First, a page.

JANA Partners LLC said Thursday that it’s about time the Houston Exploration Co. board of directors get moving on its offer to buy the company for $62 per share in cash. In a letter sent to the board, JANA Managing Partner Barry Rosenstein offered to enter into a confidentiality agreement in exchange for permission to begin immediate due diligence, which Rosenstein said could lead to a sweetened offer price.

He said JANA has increased its ownership in Houston Exploration to 12.8% from 12.3% since making its offer on June 12 and is currently its largest shareholder. Nevertheless, Rosenstein said JANA still has not received any inquiries from Houston Exploration or any attempts to begin discussions, despite individual calls to each member of the board.

“This silence is of course consistent with the board’s response to our many private and public attempts to begin a substantive dialogue,” said Rosenstein in his letter.

“While this communications barrier has given us no choice but to address the board publicly, our preference is to acquire the company on a negotiated basis through direct discussions with the board,” he said.

Rosenstein added that he was putting the board on “clear notice that it would evidence tremendous bad faith and a disregard for their duties in our opinion were they to use this period, which the board has staked out for consideration of the company’s future, to silently pursue overpriced acquisitions.

“We remain prepared to take all necessary action, including holding directors personally liable if warranted and taking all appropriate action to prevent such transactions, should the board do so.”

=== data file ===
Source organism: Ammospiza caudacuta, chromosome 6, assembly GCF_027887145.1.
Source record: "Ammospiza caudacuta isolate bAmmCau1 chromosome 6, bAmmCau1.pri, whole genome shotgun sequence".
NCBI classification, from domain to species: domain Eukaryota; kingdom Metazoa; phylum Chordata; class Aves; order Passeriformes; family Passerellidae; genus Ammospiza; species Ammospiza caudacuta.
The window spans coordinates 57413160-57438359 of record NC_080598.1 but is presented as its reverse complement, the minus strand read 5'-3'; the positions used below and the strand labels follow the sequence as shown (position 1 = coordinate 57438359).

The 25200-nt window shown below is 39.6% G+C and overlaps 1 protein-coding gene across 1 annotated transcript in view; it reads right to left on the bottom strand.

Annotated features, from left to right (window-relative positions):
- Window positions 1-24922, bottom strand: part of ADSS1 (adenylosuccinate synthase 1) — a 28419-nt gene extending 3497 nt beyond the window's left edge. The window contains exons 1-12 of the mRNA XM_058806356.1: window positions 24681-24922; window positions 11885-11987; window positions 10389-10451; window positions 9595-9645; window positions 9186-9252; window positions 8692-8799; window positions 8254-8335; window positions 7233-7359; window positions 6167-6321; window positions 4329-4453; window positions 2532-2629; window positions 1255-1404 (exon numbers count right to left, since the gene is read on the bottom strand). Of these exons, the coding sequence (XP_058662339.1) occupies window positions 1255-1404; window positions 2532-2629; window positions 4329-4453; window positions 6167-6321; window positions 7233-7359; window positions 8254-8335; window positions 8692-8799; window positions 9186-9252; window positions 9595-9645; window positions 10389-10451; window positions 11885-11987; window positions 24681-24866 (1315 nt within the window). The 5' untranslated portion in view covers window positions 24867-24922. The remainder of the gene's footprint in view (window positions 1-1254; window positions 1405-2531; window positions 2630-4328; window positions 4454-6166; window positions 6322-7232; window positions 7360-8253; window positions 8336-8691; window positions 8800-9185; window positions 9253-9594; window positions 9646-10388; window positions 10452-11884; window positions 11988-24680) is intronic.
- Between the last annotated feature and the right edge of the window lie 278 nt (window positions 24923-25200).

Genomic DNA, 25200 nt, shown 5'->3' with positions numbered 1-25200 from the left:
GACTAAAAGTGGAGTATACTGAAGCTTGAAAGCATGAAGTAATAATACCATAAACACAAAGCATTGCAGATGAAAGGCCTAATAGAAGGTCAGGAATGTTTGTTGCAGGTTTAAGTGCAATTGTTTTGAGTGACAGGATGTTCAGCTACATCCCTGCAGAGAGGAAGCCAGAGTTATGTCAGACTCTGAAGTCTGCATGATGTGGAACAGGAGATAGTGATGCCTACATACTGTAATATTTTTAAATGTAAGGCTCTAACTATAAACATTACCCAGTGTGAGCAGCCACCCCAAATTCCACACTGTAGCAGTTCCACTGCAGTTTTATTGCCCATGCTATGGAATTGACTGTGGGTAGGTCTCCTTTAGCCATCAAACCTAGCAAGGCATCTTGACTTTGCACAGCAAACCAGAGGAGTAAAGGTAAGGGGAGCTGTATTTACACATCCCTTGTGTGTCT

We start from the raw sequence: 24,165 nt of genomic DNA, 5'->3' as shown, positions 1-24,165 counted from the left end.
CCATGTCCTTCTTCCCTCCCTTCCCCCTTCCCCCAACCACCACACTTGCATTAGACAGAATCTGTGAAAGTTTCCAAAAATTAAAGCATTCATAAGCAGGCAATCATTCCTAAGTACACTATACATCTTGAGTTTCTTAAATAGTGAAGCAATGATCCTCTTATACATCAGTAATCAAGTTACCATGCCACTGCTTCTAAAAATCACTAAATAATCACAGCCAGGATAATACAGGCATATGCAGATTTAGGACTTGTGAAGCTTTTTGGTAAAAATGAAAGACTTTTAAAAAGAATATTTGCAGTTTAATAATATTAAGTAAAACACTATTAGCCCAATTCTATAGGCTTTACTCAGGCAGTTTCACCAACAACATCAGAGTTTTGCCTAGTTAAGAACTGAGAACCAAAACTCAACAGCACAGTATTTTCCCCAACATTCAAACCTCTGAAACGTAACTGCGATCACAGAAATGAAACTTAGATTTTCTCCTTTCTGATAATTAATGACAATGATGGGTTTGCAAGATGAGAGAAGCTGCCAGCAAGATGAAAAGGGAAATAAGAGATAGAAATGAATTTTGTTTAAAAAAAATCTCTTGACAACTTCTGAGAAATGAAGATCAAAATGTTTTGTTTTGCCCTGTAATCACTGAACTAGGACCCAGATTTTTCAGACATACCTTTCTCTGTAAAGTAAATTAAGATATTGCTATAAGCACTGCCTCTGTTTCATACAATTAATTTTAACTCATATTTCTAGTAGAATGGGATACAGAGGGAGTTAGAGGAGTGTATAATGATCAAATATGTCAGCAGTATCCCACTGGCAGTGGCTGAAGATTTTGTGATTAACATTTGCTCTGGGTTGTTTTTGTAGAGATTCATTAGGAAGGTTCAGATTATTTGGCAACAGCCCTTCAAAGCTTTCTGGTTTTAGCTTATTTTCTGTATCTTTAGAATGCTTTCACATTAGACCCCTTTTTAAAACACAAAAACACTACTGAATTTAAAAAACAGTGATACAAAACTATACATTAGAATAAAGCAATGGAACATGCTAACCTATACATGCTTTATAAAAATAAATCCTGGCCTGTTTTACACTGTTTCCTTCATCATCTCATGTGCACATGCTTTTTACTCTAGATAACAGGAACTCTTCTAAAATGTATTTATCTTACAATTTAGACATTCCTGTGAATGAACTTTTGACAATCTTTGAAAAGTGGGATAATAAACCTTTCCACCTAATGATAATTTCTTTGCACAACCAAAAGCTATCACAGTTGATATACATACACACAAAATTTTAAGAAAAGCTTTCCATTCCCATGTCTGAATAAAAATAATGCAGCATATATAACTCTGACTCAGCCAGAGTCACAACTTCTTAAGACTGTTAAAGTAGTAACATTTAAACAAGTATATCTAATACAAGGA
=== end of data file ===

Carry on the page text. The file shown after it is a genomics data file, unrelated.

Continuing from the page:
JANA previously demanded that the company open its books and provide it with numerous documentation detailing executive compensation and meetings leading up to recent asset sales, particularly a $590 million sale of its offshore Gulf of Mexico assets. Houston Exploration recently stated its intention to use the proceeds from the sale to pay down debt and buy onshore exploration and production assets. But JANA called on the company to use proceeds to maximize shareholder value through a $650 million share repurchase and the exploration of strategic alternatives, including a sale of the company.

JANA said that Houston Exploration’s reluctance to heed its sound investment advice is only the latest in a string of mismanagement incidents that include corporate waste, pursuing expensive acquisitions and inefficient debt repayment.

In an open letter sent to the company’s board earlier this month, Rosenstein charged Houston Exploration with corporate waste and breach of its fiduciary duty to shareholders. He said the board has overseen a “massive transfer of shareholder value to company executives,” particularly CEO William Hargett, over the last several years. He cited “massive compensation increases” for Hargett — more than a 500% between 2003 and 2005 — and other executives “in exchange for the paltry returns they have generated during a time of massive growth in the oil and gas exploration industry.”

Houston Exploration responded to this onslaught by agreeing to provide some of the documents that JANA requested but not all. While it agreed to provide minutes of board meetings in which executive compensation and employment agreements and bonuses were discussed, the company rejected requests for other documents on grounds that they were “irrelevant” or the demand was “overly broad, vague and unduly burdensome.”

Rosenstein said the company’s response fell well short of what was required. Jana then publicly offered to buy the company for $1.8 billion (see Daily GPI, June 13).

Houston Exploration operates mainly in South Texas, the Arkoma Basin of Arkansas and Oklahoma, East Texas, the Uinta and DJ Basins in the Rocky Mountains, and the Gulf of Mexico. As of Dec. 31, 2005, it had net proved reserves of 861 Bcfe. JANA is a hedge fund with more than $5 billion in assets.

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